Due to the current state of the travel business, many airlines are starting to think outside of the box—temporarily using their passenger aircraft to move cargo. However, what factors should be considered before making these conversions, to still comply with safety regulations?
However, this is not a universal trend yet amongst all airlines, although it might be. So as more and more airlines begin exploring this temporary solution, what should they consider before making the switch?
The answer to this question simply comes down to a couple of variables. What kind of cargo will you be transporting? And for how long will you be relying on this conversion, before reverting the aircraft back to passenger transport?
For the latter variable—regarding how long these aircraft will need to transport cargo? Unfortunately, just how long the airline and travel business will be down due to COVID-19 is anyone's guess. With travel bans being determined on a country-by-country basis, a unilateral return to normal operations isn't likely.
However, the reason for considering how long a passenger aircraft will be temporarily be used to carry cargo is still important to consider. The transport of said cargo—whether on the seat or with the seats removed in a more standard freighter scenario—can create a lot more wear and tear on an aircraft than it typically would by just transporting passengers.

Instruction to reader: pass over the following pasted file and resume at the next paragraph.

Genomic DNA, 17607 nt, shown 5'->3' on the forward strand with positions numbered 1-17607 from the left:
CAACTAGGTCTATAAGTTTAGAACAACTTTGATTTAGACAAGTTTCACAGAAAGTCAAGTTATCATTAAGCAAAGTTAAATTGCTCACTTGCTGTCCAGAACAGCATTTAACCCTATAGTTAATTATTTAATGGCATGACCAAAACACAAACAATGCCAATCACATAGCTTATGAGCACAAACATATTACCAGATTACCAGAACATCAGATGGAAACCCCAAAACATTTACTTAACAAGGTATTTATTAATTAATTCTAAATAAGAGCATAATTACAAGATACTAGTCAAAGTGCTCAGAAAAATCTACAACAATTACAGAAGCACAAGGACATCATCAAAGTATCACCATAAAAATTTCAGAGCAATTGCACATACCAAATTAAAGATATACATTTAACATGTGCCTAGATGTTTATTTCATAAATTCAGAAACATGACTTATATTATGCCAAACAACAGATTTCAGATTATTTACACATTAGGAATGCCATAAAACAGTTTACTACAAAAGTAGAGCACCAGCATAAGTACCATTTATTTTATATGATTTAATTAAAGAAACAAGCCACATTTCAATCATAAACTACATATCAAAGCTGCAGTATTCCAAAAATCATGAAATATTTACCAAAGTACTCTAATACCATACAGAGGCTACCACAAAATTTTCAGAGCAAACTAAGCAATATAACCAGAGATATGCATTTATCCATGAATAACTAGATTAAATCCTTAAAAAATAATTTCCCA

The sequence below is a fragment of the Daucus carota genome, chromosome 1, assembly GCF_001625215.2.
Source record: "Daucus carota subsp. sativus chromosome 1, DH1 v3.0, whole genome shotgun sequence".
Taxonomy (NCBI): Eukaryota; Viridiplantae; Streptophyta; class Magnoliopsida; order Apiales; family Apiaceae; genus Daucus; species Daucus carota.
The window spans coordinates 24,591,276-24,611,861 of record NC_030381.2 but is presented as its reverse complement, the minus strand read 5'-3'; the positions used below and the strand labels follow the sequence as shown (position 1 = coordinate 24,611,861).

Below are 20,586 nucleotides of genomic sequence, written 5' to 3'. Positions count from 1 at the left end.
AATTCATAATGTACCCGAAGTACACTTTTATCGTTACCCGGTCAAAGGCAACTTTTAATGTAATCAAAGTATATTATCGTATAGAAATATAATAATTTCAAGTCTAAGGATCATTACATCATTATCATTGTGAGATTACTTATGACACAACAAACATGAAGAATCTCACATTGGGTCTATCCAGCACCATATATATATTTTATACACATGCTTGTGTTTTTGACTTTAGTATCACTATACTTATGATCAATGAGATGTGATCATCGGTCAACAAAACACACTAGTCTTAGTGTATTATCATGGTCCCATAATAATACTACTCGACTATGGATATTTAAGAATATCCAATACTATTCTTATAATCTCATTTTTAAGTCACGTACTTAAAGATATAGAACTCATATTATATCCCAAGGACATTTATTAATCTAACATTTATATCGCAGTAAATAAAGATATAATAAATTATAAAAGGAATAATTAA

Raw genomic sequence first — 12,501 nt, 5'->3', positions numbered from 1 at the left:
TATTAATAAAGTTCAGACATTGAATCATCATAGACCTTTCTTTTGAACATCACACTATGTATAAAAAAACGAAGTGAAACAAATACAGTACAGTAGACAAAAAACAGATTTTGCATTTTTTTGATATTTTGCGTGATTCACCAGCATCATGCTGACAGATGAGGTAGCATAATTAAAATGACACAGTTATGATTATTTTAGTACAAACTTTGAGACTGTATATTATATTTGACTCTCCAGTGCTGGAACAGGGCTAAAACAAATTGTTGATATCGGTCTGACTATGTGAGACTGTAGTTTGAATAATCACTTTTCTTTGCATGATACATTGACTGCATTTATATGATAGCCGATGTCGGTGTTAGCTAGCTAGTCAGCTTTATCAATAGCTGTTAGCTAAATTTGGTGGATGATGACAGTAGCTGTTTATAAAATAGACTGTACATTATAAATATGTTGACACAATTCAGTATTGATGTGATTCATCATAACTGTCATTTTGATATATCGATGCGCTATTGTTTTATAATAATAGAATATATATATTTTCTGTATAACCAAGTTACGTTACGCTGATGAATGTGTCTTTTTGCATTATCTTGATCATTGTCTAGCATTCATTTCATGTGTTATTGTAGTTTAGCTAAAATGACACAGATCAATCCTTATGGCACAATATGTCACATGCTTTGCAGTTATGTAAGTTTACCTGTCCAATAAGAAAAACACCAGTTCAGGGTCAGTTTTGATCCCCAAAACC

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For the first variable, regarding the type of cargo, this consideration will be unique to each airline. There can be many different factors that can contribute to the type of cargo that will be needed to transport. And there are a couple of different conversion options available that can be implemented—one requiring minimal effort, the other requiring a bit of preparation and maintenance.
As mentioned earlier, there are a couple of different options for converting a passenger aircraft to move cargo.
The first is a relatively no-hassle option, which involves deploying thick plastic seat bags which are rigorously fastened to the passenger seats. These bags can safely hold small to mid-sized cargo while offering some protection to the seat fabrics and to the cargo itself.
The second option required a bit more planning and maintenance, as it involves removing the passenger seat altogether—thus allowing the aircraft to operate more like a standard freighter. Straps can be used to fasten cargo to the ground securely, and this option allows for both larger cargo sizes, as well as larger cargo quantities to be transported.
Your quick fix
If you are already in the process of researching converting your passenger aircraft to transport cargo, or if you are already doing so, but need the parts that will ensure the least amount of wear and tear, we have been compiling an all-in-one parts list to help expedite the process.